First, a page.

In terms of getting naked, on a scale of Tobias Fünke the Never Nude to Jerry Seinfeld’s constantly naked and sneezing girlfriend, I’m right in the middle. Like a Rory Gilmore. I’ve always been a naked-when-appropriate kind of gal, and, even then, was never entirely comfortable with myself.
Actually, now that I think about it, in the past I may have leaned more toward the more conservative side of the spectrum than I realized…even at the beach, where being practically naked is the norm, wearing a shirt and shorts has always been more appealing to me than donning a bikini.
Still, this business of being naked might have less to do with norms and being “appropriate” than it does with my sense of self and body image. I know I’m not the only person in the world to have a skewed perception of my own body–plenty of women (and men, too!) see themselves differently than others do. We pick out the features that bother us most and zero in on them, making mountains of molehills and ignoring the best parts of ourselves.
Getting naked just makes it worse.
Being naked means being vulnerable and open about our bodies and what they really look like. Of course, these are good things–vulnerability and openness lead to growth, helping us be more honest with ourselves. But these things also leave us open to judgment. And that’s the scary part.
Two years ago, when my partner and I moved in together, our air conditioning was shot. Kaputt. Dys-as-in-functional. Subsequently, we spent a lot of time scantily clad, which inevitably led to us being naked a lot. Not just for fun, really, but just…because it felt good.
In the confines of our own home, with the shades drawn (usually) and popsicles in hand (again: no air conditioning in the middle of the San Fernando Valley…), we’d hang out in the living room and watch movies. Naked. We’d work on writing at the table, grade papers, read books, play cards and board games, cook dinner. All nude.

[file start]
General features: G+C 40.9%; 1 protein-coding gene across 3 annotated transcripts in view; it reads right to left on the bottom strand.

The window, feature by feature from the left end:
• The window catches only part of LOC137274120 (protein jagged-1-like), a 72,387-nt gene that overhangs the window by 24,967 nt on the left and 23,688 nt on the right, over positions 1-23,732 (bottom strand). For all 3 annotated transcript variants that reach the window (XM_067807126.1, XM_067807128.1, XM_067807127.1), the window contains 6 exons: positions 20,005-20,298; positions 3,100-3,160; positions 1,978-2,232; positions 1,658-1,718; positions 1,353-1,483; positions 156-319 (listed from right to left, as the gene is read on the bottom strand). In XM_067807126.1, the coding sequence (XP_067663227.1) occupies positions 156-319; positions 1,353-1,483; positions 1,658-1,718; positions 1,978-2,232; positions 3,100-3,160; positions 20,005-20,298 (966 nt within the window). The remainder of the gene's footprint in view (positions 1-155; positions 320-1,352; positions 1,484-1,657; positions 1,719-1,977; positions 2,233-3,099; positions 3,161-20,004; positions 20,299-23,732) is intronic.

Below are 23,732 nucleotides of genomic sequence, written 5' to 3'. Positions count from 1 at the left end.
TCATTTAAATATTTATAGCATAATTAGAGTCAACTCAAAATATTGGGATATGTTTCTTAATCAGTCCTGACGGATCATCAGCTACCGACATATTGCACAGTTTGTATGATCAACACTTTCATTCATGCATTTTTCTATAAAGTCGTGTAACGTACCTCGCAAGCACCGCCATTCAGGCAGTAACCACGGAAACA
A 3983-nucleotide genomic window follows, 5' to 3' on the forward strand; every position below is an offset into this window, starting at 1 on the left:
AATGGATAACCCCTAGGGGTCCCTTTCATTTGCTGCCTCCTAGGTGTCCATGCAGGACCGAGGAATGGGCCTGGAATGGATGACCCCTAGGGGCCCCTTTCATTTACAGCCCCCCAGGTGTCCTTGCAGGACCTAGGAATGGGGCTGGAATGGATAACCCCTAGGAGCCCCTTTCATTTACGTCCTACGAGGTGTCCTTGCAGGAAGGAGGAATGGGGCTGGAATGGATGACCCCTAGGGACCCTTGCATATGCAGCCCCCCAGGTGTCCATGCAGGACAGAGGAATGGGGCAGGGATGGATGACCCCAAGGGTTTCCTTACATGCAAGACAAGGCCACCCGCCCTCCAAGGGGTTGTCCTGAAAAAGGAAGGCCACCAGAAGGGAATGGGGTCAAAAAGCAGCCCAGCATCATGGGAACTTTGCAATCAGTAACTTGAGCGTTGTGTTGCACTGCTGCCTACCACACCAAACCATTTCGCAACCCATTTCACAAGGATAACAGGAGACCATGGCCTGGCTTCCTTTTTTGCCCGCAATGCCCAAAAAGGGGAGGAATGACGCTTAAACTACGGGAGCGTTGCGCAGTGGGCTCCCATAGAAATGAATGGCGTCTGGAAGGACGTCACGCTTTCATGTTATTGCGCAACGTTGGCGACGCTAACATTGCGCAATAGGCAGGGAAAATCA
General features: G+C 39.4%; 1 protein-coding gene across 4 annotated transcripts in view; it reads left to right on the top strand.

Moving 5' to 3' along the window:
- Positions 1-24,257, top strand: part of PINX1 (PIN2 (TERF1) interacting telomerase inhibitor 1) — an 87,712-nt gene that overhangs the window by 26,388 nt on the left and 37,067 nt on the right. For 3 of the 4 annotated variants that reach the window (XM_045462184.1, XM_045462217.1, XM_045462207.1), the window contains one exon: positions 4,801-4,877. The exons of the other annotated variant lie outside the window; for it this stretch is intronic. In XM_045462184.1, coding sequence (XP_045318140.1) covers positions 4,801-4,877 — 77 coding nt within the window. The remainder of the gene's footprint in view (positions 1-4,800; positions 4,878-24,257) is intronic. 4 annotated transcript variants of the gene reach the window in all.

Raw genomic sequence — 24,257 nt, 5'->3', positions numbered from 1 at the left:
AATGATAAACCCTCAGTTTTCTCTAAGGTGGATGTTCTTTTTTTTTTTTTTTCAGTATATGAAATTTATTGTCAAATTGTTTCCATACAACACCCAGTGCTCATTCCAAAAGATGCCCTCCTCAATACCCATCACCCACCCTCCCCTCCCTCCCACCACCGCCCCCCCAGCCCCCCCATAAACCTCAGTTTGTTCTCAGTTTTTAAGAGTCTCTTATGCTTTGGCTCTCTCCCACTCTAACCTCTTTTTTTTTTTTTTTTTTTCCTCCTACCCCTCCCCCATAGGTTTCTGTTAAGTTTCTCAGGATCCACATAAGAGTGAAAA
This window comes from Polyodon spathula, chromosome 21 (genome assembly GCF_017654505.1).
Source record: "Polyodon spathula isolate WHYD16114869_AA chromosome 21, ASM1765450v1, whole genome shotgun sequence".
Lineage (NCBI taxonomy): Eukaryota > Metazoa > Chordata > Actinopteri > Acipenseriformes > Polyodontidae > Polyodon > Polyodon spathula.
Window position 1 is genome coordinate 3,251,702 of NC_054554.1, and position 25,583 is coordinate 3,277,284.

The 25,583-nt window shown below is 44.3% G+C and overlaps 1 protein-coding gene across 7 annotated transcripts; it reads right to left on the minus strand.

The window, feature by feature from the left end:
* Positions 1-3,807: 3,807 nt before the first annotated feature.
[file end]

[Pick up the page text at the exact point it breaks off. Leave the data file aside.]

The more time we spent undressed, the more time I found myself appreciating the quirks in both of our bodies. My partner has freckly shoulders and scars from skateboarding. I have a short-ish torso and scars from an appendectomy. I also have hips that are slowly widening as my birthdays creep closer to 30, knobbly knees, and varicose veins from jobs that keep my on my feet all the time. These things used to bother me. But now…I find them charming. Plus, I’ve found that all this time sans-clothing has helped me in a myriad of ways, from shaping my personal outlook to improving my professional relationships.
3 ways getting nude has helped my wellness
1. Getting naked normalizes nudity.
Some people might not like that constant exposure to naked bodies makes being naked…normal. I get that, but shouldn’t being comfortable with yourself in varying states of undress normal? I’m not advocating a mass exodus to our local nudist colonies or anything, but spending a little time naked–when you aren’t in the shower or with your paramour–is a nice way to make a naked body less taboo. And it’s a nice way to cut down that energy bill in the summer months…
2. Getting naked keeps you and your body in tune.
In the midst of all this naked time, I’ve found myself growing more accustomed to the various ways my body changes with each cycle. Not only that–I’ve watched the progress my body has made as I get older. After I turned 28 last December, I watched my hips widen, my jawline and cheekbones made themselves more apparent as my face slimmed, and my breasts decided now was the perfect time for that growth spurt I’d hoped for at age 12. The differences aren’t gargantuan, to be sure, and I doubt I’d really have noticed them–or paid much attention to them–if not for the fact that I’ve grown so accustomed to my body as it was…and as it is now.
3. Getting naked boosts your confidence.
I’ve always been a reasonably outgoing person–a reluctant extrovert–but being so aware of myself has seriously changed the way I interact with people, and it’s a change for the better. I’m not preoccupied with concerns about how I look (with or without clothes) or whether or not I’m being judged by my peers, because I’m too comfortable with myself for that nonsense. The improvement in my body image and confidence level has made me a more outgoing, friendly, and inviting person, and has helped me to put myself out there in terms of new friends, new job opportunities, and new yoga groups, among other things.
I know getting naked isn’t the be-all-end-all cure for everything, but if you’re shy, need a boost of confidence, or are just too darn hot in the summer months, it might be time to give casual nudity a try.
Has getting naked changed shaped your body image?
Also by Kristin: 5 Ways to Embrace a Lo-Fi Lifestyle
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Photo: Dainis Graveris via Unsplash